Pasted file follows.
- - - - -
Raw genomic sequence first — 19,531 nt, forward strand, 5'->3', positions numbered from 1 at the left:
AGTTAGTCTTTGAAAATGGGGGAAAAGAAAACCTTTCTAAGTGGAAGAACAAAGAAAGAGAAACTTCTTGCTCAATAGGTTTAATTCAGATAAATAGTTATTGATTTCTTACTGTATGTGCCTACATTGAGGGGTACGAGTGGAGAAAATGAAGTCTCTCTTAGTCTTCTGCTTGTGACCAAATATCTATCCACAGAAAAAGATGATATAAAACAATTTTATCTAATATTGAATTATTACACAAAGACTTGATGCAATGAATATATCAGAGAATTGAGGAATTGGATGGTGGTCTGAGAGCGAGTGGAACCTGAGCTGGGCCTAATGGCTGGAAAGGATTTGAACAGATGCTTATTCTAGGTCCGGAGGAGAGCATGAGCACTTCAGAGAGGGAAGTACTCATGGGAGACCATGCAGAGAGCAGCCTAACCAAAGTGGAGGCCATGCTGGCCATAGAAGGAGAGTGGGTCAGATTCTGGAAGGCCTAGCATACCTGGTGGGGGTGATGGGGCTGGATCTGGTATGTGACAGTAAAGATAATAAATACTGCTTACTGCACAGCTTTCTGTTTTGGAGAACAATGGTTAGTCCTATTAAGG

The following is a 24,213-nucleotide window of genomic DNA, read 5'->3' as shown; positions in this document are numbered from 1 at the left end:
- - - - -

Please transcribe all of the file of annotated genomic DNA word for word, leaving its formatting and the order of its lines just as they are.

Raw genomic sequence first — 19,531 nt, forward strand, 5'->3', positions numbered from 1 at the left:
AGTTAGTCTTTGAAAATGGGGGAAAAGAAAACCTTTCTAAGTGGAAGAACAAAGAAAGAGAAACTTCTTGCTCAATAGGTTTAATTCAGATAAATAGTTATTGATTTCTTACTGTATGTGCCTACATTGAGGGGTACGAGTGGAGAAAATGAAGTCTCTCTTAGTCTTCTGCTTGTGACCAAATATCTATCCACAGAAAAAGATGATATAAAACAATTTTATCTAATATTGAATTATTACACAAAGACTTGATGCAATGAATATATCAGAGAATTGAGGAATTGGATGGTGGTCTGAGAGCGAGTGGAACCTGAGCTGGGCCTAATGGCTGGAAAGGATTTGAACAGATGCTTATTCTAGGTCCGGAGGAGAGCATGAGCACTTCAGAGAGGGAAGTACTCATGGGAGACCATGCAGAGAGCAGCCTAACCAAAGTGGAGGCCATGCTGGCCATAGAAGGAGAGTGGGTCAGATTCTGGAAGGCCTAGCATACCTGGTGGGGGTGATGGGGCTGGATCTGGTATGTGACAGTAAAGATAATAAATACTGCTTACTGCACAGCTTTCTGTTTTGGAGAACAATGGTTAGTCCTATTAAGG

The following is a 24,213-nucleotide window of genomic DNA, read 5'->3' as shown; positions in this document are numbered from 1 at the left end: